by Katisha Lindee
“I will climb this mountain with my hands wide open.
There’s nothing I hold onto. There’s nothing I hold onto.”
- Nothing I Hold Onto (United Pursuit) -
I’ve always thought this was a strange song. In the words of a friend, “it always seemed like it must be kind of a lame mountain if you could climb it without your hands”.
Until you actually go and climb a mountain. Last weekend, I hiked out to Alligator Falls with a group of my friends. It’s a mosquito-infested, 16km round trip with several “no-shoes-type” creek crossings. The last kilometre is a pretty steep upwards pull which requires you to climb steps and clamber over rocks (turns out mozzies are actually good for one thing … they motivate you to keep moving!)
Thankfully my brother was with the group because without him, I’m pretty sure there would have been unwonted events; wet feet, slips and slides, scraped knees or worse. Whenever things got a little beyond us, he was there to offer a hand to hold onto, or a knee to stand on, or a hoist over a big rock.
Anyway, I was thinking about all of this as I sang the song “Nothing I Hold Onto”. I realised something: if I had been holding onto something, I wouldn’t have been able to accept my brother’s help. If my hands had been filled with something - even if it was a good thing, like a water bottle or my shoes - I wouldn’t have been able to grab his steadying hand and be saved from falling.
How true is this of life’s mountains? How often do I try to scramble over the hard spots, the big rocks and the steep climbs with my hands full of all the things I think will help me? Even if they are good things. How often do I struggle to save myself when all I really need to do is drop all that stuff and just reach out for Jesus? Jesus. The One who is leaning down over the ledge of the unsurpassable rock with outreached hand and saying, “dear heart, let me help you”. And how often do I cling instead to all the worldly things in my hands and try to make it alone, burdened and hampered by all the stuff I just won’t let go of?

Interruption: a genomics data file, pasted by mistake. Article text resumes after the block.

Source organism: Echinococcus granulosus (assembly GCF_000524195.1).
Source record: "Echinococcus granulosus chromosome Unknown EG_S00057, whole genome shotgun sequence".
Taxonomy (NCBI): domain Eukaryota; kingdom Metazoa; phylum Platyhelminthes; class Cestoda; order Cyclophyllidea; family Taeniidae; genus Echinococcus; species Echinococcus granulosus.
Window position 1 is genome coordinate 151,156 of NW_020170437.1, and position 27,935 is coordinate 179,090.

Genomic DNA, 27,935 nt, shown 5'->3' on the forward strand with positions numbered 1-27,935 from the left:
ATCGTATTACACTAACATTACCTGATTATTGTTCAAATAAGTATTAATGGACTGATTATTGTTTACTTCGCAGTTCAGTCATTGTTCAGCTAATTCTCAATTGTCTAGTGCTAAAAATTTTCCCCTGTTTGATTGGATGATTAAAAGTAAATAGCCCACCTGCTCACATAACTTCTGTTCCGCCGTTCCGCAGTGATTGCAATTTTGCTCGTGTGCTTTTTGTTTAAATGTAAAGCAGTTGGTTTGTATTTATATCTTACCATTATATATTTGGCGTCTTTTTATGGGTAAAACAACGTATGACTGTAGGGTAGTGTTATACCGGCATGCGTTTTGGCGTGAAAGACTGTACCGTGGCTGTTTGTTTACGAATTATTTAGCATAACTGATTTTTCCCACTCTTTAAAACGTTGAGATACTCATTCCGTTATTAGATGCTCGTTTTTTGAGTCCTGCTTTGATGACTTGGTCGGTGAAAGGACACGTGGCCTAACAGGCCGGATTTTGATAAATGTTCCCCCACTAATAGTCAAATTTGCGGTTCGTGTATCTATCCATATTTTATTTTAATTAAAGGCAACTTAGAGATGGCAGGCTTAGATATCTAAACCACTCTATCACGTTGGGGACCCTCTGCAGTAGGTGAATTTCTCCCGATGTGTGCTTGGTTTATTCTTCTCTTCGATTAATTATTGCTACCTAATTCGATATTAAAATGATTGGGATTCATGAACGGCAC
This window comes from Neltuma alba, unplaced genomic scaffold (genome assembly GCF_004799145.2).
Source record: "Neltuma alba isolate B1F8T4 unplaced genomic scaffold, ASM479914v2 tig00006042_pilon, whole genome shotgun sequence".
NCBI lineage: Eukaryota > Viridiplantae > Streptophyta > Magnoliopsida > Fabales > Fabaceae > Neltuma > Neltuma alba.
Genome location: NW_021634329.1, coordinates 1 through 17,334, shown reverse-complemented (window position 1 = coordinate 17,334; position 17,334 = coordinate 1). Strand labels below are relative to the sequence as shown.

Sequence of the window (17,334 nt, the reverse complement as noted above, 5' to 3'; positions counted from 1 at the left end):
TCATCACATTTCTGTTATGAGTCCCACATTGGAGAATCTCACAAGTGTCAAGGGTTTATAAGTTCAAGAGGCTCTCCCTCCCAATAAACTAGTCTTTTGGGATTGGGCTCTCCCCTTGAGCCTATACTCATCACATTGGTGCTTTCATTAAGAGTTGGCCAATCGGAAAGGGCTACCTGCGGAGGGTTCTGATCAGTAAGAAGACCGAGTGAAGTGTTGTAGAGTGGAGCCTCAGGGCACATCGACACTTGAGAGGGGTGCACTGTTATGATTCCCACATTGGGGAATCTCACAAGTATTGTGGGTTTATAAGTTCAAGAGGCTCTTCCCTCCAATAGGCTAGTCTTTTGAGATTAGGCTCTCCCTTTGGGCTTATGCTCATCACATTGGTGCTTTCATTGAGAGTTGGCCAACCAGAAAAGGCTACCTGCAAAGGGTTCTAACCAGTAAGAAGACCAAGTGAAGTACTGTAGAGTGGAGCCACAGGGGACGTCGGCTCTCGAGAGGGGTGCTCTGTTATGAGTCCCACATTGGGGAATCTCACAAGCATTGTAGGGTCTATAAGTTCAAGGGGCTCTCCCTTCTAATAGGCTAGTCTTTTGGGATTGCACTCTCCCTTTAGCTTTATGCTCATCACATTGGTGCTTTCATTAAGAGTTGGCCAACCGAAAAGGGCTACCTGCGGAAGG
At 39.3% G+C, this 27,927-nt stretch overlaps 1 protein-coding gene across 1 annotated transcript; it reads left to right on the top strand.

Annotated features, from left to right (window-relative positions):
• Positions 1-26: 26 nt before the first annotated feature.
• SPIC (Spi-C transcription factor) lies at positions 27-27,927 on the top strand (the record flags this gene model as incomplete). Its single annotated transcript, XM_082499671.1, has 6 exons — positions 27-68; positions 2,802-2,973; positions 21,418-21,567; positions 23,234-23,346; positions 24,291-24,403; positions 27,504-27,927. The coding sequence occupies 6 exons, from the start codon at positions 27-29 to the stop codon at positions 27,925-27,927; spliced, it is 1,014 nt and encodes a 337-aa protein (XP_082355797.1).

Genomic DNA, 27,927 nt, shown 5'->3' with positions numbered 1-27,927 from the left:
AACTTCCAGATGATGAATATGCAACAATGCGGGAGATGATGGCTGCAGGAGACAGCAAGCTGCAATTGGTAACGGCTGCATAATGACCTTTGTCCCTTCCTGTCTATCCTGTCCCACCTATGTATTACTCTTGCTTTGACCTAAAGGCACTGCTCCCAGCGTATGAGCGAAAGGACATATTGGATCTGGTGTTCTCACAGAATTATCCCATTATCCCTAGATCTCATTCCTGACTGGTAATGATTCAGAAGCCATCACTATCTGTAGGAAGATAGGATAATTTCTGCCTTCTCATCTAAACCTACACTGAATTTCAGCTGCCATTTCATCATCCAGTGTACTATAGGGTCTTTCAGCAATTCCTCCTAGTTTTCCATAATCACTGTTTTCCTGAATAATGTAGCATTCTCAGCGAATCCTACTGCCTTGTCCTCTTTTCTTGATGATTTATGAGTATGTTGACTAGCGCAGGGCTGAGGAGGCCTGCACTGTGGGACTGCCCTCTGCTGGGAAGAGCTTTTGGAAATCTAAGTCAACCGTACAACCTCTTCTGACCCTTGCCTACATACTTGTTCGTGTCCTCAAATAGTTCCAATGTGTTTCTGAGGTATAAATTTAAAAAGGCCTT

Letting go sounds like a hard thing to do. And sometimes it is … whew … sometimes it is the hardest thing to do. But if had put down my water bottle in order to grab my brother’s hand, I wouldn’t have lost that incredibly important item for ever. I would have picked it up again once I was over the rock.
Letting go doesn’t always mean loosing something. It just means that sometimes there are more important things to hold onto.
Katisha has been part of the Anew Conference worship team for the last six years. She is a classically trained violinist by day and a singer, looping artist and multi-instrumentalist by night. Katisha has almost completed her Bachelor of Music degree at the Queensland Conservatorium and is passionate about using music as a tool to share the love of Jesus. She is excited for the adventures God has for her in 2020 which she hopes will include school chaplaincy and continued touring with her music around regional Queensland.
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